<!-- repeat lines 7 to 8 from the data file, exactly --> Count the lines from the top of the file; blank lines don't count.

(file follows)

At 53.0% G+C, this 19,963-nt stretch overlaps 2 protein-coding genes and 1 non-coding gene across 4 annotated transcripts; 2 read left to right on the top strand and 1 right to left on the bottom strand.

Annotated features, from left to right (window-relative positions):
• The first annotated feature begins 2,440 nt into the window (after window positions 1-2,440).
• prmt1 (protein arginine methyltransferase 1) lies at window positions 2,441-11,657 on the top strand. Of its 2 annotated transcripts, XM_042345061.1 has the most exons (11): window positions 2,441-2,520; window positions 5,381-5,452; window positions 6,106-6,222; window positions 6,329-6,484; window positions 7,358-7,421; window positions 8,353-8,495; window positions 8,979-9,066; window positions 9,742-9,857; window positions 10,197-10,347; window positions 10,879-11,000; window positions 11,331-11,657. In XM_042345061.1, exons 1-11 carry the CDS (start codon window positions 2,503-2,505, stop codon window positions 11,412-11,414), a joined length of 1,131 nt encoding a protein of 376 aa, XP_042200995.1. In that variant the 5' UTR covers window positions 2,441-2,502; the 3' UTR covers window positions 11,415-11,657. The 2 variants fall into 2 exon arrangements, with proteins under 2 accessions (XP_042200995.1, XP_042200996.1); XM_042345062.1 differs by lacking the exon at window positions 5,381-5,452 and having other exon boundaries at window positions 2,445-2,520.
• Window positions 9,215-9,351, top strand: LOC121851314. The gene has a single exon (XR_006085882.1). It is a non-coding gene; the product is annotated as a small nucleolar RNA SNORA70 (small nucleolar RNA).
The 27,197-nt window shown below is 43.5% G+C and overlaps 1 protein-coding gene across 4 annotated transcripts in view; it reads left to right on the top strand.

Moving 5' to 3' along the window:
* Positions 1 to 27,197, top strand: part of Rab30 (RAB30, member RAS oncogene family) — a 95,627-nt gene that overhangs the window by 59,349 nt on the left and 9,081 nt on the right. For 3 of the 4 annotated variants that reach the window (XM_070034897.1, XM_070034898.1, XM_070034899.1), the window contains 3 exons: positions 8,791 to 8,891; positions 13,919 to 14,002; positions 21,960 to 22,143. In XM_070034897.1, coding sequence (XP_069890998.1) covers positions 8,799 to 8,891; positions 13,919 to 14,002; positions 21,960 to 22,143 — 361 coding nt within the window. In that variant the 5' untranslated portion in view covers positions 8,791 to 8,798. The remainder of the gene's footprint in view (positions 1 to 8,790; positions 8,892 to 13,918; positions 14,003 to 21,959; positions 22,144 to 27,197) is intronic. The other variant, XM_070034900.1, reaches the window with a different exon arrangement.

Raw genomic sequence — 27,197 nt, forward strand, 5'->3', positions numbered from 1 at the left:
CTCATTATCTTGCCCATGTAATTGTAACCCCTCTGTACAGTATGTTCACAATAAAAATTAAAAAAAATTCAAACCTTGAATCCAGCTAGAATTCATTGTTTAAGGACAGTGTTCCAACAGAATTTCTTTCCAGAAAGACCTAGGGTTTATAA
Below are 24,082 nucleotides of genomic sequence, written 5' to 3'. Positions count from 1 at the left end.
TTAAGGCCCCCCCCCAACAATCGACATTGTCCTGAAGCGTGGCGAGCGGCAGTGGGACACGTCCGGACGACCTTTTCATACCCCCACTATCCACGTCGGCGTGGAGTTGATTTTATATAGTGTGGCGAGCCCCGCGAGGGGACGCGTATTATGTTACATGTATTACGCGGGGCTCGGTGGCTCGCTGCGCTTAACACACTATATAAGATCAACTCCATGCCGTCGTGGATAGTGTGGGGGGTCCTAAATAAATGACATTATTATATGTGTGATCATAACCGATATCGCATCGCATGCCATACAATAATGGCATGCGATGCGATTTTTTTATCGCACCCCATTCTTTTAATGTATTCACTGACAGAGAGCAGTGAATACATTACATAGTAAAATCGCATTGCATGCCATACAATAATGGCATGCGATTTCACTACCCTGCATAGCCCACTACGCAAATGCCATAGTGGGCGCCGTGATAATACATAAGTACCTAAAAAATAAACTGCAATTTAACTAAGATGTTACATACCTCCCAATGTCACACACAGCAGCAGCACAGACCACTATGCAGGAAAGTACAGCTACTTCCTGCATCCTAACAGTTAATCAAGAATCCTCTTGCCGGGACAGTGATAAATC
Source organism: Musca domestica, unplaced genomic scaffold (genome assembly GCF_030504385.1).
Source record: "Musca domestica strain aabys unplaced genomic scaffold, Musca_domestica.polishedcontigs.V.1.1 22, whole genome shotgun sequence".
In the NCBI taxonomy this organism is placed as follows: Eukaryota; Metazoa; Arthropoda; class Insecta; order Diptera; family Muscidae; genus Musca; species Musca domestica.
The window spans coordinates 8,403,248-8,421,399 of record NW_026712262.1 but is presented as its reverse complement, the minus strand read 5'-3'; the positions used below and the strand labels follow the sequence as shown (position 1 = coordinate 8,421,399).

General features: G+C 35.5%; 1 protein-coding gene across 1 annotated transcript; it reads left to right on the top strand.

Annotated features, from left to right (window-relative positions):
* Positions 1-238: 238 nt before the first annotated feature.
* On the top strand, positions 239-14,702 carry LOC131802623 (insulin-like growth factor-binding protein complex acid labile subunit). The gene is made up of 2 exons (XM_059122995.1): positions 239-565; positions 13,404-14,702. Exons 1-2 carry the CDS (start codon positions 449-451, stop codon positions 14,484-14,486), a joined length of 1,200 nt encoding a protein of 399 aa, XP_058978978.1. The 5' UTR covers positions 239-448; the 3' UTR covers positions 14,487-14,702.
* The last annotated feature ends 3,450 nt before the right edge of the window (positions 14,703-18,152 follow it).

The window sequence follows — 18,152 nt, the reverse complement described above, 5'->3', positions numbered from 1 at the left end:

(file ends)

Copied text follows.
Moving 5' to 3' along the window:
* Positions 1 to 27,197, top strand: part of Rab30 (RAB30, member RAS oncogene family) — a 95,627-nt gene that overhangs the window by 59,349 nt on the left and 9,081 nt on the right. For 3 of the 4 annotated variants that reach the window (XM_070034897.1, XM_070034898.1, XM_070034899.1), the window contains 3 exons: positions 8,791 to 8,891; positions 13,919 to 14,002; positions 21,960 to 22,143. In XM_070034897.1, coding sequence (XP_069890998.1) covers positions 8,799 to 8,891; positions 13,919 to 14,002; positions 21,960 to 22,143 — 361 coding nt within the window. In that variant the 5' untranslated portion in view covers positions 8,791 to 8,798. The remainder of the gene's footprint in view (positions 1 to 8,790; positions 8,892 to 13,918; positions 14,003 to 21,959; positions 22,144 to 27,197) is intronic. The other variant, XM_070034900.1, reaches the window with a different exon arrangement.